Financial Regulation During COVID-19
Coronavirus (COVID-19) has shaken the world economy, not the least of which the financial industry. As the financial industry has adapted to work-from-home life under the coronavirus pandemic, industry regulators such as the SEC and the Financial Industry Regulatory Authority (FINRA) have been forced to adapt rules to changing circumstances and shift their enforcement priorities to pandemic related fraud.
FINRA Releases Regulatory Notice Announcing 529 Plan Share Class Initiative
On January 28, 2019 the Financial Industry Regulatory Authority (FINRA) released Regulatory Notice 19-04 announcing a 529 Plan Share Class Initiative encouraging firms to self-report potential violations. Broker-Dealers are encouraged to consider self-reporting under the initiative if they have identified specified failures in connection with 529 plan recommendations, and have the ability to assess the impact of the failures. Firms have until April 1st to notify FINRA in writing if it has decided to self-report.
SEC, DOL Advance New Fiduciary Rule After Adverse 5th Circuit Ruling
Both the Securities Exchange Commission (SEC) and Department of Labor (DOL) are pushing ahead with fiduciary standards for investment advisers despite the 5th Circuit striking down the DOL’s previous fiduciary rule earlier this year.
Following Classification of Cryptocurrencies as Commodities, Regulators Shift Focus
On March 6th, 2018 the. District Court for the Eastern District of New York upheld the classification of cryptocurrencies, such as Bitcoin and Litecoin, as commodities. The ruling subjects the cryptocurrencies to the regulation of the U.S. Commodity Futures Trading Commission (CFTC).
Challenges and Opportunities in Regulating the Banking Industry
Regulation in the financial sector is critical to preventing crimes that include fraud, money laundering tax evasion, human trafficking, aiding drug trafficking, and even financing terrorism. Despite the importance of regulation and banking institutions’ compliance with such regulations, many laws regarding money laundering are outdated and prevent efficient prevention of such crimes. Additionally, enforcement against large financial institutions is a difficult matter because of the harm that penalizing them could have on the economy.
Challenges and Opportunities in Regulating Cryptocurrency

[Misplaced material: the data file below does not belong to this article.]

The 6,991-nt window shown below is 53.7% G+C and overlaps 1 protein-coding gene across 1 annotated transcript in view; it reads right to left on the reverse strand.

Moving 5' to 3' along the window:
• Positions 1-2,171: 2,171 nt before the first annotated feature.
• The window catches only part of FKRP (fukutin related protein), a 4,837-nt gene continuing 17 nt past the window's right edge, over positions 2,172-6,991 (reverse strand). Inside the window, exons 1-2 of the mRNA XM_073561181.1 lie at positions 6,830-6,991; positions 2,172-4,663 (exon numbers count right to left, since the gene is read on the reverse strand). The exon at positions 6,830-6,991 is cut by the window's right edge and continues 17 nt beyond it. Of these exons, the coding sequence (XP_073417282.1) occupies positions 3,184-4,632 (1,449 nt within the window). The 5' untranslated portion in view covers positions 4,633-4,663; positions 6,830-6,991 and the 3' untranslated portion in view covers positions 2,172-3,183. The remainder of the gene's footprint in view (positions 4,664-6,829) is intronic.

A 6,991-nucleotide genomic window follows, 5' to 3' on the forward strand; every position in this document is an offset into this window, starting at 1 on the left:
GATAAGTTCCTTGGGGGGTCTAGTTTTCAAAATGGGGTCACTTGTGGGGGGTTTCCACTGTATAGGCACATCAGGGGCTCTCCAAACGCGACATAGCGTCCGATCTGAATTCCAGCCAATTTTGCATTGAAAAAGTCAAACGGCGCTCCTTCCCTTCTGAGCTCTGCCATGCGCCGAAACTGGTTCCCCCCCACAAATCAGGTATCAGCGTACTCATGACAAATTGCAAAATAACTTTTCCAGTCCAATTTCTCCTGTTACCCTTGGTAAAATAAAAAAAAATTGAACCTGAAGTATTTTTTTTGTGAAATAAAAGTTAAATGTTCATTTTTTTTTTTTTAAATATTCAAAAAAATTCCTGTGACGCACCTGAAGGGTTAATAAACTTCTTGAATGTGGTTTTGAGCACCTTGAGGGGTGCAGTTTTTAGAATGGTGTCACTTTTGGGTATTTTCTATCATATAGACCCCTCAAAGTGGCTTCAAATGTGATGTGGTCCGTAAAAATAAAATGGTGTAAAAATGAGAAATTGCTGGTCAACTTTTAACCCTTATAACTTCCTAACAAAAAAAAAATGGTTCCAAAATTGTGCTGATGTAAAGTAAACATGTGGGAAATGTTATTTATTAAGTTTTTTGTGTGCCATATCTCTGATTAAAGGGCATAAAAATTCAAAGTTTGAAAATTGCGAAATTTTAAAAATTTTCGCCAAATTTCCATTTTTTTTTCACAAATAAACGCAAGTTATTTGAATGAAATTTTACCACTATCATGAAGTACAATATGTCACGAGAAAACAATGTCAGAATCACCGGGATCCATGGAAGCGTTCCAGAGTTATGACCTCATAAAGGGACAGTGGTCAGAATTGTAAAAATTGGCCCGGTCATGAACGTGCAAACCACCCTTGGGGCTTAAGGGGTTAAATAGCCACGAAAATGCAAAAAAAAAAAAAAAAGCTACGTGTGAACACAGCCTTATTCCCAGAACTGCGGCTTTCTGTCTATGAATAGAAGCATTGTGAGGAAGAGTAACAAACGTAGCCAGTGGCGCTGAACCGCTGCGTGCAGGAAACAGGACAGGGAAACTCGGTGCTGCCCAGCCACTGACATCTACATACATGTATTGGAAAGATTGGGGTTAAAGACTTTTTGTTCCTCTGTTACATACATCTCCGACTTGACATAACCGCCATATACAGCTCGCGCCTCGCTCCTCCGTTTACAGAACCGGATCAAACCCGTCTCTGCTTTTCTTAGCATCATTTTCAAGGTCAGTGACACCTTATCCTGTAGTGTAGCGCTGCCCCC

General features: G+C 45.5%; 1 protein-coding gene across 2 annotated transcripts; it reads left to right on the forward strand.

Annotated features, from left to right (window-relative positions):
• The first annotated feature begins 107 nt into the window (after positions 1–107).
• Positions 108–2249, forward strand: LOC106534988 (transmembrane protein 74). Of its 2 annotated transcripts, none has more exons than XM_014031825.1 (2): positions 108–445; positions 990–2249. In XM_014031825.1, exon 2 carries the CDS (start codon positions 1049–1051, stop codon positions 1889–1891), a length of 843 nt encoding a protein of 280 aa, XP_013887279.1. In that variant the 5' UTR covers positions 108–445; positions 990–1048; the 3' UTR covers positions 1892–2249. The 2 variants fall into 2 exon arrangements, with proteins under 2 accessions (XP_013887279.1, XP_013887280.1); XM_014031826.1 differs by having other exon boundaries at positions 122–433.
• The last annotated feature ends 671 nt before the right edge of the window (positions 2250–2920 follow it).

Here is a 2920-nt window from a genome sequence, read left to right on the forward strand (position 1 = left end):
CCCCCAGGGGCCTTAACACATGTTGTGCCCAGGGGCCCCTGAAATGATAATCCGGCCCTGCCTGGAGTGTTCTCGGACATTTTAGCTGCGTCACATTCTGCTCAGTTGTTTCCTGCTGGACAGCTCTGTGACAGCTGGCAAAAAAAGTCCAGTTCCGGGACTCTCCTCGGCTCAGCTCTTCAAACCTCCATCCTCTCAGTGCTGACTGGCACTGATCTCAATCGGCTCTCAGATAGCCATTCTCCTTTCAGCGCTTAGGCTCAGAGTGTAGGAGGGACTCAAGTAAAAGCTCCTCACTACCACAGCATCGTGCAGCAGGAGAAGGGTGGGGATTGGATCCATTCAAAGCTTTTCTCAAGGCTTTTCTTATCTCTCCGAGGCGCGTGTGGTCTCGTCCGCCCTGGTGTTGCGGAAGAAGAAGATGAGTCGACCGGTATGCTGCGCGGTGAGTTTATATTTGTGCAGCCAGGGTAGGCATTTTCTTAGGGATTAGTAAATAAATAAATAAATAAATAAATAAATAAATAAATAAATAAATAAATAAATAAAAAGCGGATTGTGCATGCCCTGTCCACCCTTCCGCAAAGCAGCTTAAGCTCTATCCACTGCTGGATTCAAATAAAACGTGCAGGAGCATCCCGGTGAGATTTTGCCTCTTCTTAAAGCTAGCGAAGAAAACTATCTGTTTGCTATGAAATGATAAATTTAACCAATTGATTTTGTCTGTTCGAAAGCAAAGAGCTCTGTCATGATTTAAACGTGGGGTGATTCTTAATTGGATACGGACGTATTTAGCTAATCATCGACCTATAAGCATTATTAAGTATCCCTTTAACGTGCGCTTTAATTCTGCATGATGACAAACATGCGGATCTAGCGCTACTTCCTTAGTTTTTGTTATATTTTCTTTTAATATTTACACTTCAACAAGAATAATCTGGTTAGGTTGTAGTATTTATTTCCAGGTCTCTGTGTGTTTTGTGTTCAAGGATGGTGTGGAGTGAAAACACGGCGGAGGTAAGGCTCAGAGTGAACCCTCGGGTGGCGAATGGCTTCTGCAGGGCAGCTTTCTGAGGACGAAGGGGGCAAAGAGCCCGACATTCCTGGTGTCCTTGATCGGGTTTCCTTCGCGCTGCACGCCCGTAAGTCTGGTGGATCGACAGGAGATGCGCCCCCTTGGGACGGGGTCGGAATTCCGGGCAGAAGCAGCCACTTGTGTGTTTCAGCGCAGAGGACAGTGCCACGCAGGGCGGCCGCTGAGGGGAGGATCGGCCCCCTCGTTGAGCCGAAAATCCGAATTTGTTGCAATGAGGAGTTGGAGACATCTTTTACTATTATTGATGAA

Many nations are increasingly attempting to regulate Bitcoin and other forms of cryptocurrency. Increased regulation could help legitimize the currency, but uncertainties about what regulation lies ahead threatens the value of the currencies. A main driver of the increased value of cryptocurrencies is the potential for increased usage in markets globally and greater integration of them into our economy. Regulation may be essential to successfully enabling such integration, because with instability in trade and valuation of the currency it is hard for consumers to know whether they should be spending the currency, or if it will dramatically change in value over the course of a short time period.
After failing to arrive at a consensus on healthcare reform, the Republican party recently passed a blueprint which marked their shift in focus to something less contentious: the American tax code. If the Republicans are successful, compliance with tax regulation in the United States may soon change. An aspect of the code likely to be reformed is how asset appreciation is taxed.
Is Federal Securities (De)Regulation Obscuring State Blue Skies?
Under Rule 506 of Regulation D (“Reg D”), the U.S. Securities and Exchange Commission (“SEC”) exempts companies making private placements to accredited investors from all federal and state securities registration requirements. As a federal safe harbor, Rule 506 of Regulation D preempts all conflicting state securities regulations, but reserves the states’ rights to require issuers to make notice filings, and to investigate and prosecute securities fraud under state securities laws, commonly known as “Blue Sky Laws.” On its face, Rule 506 of Reg D creates a more efficient securities marketplace. However, the historical lack of consequences for non-compliance at the federal level, combined with inconsistent state notice requirements for using exemptions, further complicates an already over-regulated securities marketplace.
Implementation of Swap Trade Regulation Aimed at Reducing Investment Risk for American Financial Firms
In September 2017, United States economic markets implemented swap-regulating rules to reduce risk to U.S. investment firms. Signed into law in 2016, this regulation curbs the risk associated with swap derivatives in the United States. The Office of the Comptroller of the Currency, the Federal Deposit Insurance Corporation, the Financial Conduct Authority, and the Federal Housing Finance Agency (the “Agencies”), constructed a joint rule requiring taxpayer-insured banks and financial institutions to collect greater collateral and provide greater transparency when involved in swap derivative agreements.
Mr. Trump’s Swing at Financial Regulation
During his first 67 days in office, Mr. Trump signed 19 executive orders. One such action designed to roll back regulations from the 2010 Dodd-Frank Act (“Act”) received little to no media attention but may have long lasting ramifications in the financial industry.